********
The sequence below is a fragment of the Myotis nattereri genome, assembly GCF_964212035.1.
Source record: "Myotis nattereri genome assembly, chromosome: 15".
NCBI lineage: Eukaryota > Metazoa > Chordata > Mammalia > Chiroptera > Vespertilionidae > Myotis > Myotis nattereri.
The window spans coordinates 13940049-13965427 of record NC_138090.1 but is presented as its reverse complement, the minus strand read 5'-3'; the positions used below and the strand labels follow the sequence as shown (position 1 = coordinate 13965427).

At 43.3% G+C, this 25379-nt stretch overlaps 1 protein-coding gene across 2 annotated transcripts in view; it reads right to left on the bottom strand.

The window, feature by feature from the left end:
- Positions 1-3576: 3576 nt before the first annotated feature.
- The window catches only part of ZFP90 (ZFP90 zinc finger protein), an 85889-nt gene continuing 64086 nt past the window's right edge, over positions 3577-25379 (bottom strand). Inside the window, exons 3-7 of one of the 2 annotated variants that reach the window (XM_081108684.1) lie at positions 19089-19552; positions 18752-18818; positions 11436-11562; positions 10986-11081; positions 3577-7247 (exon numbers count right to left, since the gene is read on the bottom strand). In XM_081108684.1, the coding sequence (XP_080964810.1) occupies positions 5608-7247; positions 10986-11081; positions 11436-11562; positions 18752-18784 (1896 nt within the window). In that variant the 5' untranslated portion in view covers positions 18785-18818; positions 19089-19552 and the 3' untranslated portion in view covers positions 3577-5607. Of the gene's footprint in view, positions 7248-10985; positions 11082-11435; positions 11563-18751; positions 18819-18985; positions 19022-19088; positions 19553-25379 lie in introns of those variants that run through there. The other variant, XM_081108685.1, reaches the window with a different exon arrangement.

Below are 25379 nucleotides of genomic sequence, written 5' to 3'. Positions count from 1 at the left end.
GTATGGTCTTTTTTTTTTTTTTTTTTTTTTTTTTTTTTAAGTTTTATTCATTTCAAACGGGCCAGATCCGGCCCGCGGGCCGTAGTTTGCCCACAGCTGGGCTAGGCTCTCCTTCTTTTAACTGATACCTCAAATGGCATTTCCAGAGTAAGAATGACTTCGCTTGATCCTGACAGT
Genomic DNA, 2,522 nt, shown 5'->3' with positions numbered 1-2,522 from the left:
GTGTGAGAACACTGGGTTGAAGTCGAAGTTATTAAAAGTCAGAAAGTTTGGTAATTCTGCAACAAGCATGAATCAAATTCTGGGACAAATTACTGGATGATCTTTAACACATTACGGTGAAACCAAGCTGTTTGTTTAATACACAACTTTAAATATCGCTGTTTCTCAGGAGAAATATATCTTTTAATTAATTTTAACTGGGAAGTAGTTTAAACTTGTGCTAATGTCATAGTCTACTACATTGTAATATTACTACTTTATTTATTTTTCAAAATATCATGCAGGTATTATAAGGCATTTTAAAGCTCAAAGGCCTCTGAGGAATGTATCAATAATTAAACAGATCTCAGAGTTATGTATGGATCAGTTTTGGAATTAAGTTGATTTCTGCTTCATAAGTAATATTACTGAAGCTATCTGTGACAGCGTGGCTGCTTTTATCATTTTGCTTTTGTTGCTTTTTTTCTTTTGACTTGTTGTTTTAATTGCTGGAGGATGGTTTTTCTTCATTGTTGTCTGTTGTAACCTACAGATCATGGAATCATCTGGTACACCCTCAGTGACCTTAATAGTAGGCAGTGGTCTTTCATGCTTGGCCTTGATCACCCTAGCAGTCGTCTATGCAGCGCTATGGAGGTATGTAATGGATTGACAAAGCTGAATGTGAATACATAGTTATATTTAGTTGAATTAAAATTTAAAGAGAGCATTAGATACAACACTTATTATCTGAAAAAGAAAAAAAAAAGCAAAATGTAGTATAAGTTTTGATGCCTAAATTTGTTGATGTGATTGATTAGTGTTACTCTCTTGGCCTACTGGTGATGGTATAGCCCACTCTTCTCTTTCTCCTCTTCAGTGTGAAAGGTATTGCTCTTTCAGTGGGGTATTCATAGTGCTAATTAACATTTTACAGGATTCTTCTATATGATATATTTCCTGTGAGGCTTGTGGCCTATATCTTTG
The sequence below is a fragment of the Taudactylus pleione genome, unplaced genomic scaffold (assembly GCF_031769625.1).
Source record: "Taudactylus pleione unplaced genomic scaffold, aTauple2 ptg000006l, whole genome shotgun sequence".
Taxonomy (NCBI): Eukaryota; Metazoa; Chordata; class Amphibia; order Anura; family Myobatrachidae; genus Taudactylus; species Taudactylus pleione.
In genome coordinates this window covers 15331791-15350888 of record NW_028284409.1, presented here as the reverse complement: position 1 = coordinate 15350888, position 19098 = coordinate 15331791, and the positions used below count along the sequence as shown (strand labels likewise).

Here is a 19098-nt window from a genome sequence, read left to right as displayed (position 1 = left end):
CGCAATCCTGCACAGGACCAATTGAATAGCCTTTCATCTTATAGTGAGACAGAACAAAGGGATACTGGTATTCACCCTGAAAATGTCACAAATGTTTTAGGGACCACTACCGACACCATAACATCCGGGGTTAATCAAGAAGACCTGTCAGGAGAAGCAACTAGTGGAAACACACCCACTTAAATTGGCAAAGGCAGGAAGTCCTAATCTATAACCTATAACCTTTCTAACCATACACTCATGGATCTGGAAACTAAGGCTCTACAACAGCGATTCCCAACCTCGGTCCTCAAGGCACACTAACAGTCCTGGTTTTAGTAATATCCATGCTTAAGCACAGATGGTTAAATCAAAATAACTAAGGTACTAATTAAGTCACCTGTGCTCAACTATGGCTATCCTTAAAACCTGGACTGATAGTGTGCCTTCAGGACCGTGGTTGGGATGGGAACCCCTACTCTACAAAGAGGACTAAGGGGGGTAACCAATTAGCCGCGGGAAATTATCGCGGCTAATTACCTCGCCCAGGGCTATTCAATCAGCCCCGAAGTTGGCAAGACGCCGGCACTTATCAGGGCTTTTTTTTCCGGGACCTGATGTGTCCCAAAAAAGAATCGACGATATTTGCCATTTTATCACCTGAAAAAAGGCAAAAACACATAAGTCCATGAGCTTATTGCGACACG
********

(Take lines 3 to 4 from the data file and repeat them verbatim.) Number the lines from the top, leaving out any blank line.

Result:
NCBI lineage: Eukaryota > Metazoa > Chordata > Mammalia > Chiroptera > Vespertilionidae > Myotis > Myotis nattereri.
The window spans coordinates 13940049-13965427 of record NC_138090.1 but is presented as its reverse complement, the minus strand read 5'-3'; the positions used below and the strand labels follow the sequence as shown (position 1 = coordinate 13965427).